QCOSTARICA – The hospitals of the Caja Costarricense de Seguro Social (CCSS) treat up to five people each week for snake bites.
According to the Caja’s registry, this type of emergency occurs more frequently in rural areas.
The largest number of cases of poisoning is due to bites of the “toboba” snakes – an arboreal snake that is found only in Costa Rica from the northern and central portions of the Cordillera de Talamanca, in the provinces of San Jose, Cartago, and Limon.
The Toboba Costarricense is small in size (length 60cm), with a slender to moderately robust body, large and wide head, and well-differentiated from the neck. It has a pair of elongated internasal scales.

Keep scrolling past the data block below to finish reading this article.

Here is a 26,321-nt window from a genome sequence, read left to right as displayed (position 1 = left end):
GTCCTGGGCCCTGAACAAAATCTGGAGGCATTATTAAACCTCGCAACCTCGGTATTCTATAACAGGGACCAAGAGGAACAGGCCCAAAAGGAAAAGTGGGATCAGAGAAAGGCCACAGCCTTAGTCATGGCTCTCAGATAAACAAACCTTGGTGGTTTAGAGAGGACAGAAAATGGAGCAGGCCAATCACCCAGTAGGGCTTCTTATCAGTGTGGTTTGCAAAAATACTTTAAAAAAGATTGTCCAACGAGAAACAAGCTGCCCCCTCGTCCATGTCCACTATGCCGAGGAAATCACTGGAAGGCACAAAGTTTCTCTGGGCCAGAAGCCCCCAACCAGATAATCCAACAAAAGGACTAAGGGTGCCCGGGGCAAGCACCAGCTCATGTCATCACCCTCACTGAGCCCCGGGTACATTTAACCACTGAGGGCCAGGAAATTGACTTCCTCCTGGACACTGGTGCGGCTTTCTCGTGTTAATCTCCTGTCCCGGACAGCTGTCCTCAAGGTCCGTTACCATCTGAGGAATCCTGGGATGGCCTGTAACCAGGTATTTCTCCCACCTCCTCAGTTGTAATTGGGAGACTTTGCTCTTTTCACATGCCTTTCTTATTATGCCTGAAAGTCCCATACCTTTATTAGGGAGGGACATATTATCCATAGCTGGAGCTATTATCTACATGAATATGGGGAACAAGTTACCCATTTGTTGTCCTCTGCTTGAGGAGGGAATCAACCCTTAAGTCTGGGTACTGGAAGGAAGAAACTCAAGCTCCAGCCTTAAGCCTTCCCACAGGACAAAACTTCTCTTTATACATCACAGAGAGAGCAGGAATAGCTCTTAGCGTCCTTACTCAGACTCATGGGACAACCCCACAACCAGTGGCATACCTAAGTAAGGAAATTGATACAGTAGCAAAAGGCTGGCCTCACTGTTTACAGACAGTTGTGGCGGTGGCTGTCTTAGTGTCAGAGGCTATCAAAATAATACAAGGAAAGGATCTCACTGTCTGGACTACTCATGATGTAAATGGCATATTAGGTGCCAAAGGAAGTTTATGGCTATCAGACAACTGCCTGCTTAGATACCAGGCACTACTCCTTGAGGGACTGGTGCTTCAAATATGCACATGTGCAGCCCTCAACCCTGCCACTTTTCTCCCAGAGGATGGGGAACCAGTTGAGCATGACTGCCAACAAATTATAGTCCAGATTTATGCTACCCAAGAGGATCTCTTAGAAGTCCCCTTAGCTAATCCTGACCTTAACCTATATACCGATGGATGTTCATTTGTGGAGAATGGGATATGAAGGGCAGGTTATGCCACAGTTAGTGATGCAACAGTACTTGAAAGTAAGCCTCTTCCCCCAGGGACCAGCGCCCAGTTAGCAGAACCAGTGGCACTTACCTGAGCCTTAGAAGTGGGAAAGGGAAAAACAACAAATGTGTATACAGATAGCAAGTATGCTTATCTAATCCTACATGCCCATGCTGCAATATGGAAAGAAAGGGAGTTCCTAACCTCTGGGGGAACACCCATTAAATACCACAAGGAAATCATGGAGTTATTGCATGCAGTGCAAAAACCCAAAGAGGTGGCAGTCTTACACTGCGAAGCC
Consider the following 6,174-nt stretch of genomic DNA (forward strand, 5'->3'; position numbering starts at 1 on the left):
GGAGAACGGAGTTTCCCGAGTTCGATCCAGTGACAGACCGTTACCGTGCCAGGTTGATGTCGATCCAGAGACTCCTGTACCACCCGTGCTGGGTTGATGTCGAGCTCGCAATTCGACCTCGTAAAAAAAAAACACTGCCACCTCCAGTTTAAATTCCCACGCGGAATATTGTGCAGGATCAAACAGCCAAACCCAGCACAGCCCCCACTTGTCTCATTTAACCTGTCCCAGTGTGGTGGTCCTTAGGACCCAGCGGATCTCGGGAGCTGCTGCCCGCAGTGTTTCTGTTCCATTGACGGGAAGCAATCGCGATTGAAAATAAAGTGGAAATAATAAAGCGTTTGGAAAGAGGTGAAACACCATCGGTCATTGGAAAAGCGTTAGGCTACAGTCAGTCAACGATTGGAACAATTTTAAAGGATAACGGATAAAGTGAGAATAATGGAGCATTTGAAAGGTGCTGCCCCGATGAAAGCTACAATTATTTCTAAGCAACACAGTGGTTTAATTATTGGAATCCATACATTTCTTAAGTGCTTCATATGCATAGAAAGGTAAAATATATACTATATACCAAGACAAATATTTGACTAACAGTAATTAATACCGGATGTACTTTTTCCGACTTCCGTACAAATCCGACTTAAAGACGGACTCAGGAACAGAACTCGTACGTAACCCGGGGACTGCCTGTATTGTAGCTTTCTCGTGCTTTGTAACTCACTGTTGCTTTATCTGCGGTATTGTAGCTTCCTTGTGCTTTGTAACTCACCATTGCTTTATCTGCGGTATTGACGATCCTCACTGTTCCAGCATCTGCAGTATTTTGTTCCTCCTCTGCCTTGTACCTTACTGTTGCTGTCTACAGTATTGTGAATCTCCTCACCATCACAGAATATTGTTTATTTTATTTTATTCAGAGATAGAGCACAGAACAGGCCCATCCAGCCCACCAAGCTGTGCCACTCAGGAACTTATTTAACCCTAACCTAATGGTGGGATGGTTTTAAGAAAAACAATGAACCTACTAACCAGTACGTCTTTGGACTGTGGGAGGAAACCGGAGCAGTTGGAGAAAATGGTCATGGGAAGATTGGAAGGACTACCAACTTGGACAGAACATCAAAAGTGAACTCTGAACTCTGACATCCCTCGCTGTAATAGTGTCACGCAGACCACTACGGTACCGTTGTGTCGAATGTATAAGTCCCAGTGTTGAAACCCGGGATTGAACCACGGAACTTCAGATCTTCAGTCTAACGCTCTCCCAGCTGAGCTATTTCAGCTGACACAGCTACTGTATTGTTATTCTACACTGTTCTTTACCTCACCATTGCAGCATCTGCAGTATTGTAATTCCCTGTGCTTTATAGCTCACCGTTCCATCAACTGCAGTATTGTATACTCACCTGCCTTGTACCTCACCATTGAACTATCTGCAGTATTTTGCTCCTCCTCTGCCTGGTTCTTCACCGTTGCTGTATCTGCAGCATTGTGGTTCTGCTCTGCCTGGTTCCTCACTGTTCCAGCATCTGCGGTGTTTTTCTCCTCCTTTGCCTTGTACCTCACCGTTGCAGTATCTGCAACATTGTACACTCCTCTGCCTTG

Carlos Argüello, head of emergencies at the Escalante Pradilla hospital, explained that most of them occur during the rainy season, when agricultural activities increase.
Argüello detailed that antivenom is the only effective treatment for snakebite poisoning.
In our country, 50% of bites occur on the feet, 30% on the hands or arms, and a smaller percentage on the head.
The fight against snakes in Costa Rica dates back to the early years of the 20th century, with the pioneering work of Dr. Clodomiro Picado Twight.
In Costa Rica, institutions such as the Clodomiro Picado Institute, the University of Costa Rica, the Ministry of Health and other national organizations have worked for several decades in the study of snakebite poisoning, in the search for solutions to it, with the goal of reducing its impact.
The following link to the Clodomiro Picado Institute of the University of Costa Rica details the most venomous snakes in Costa Rica.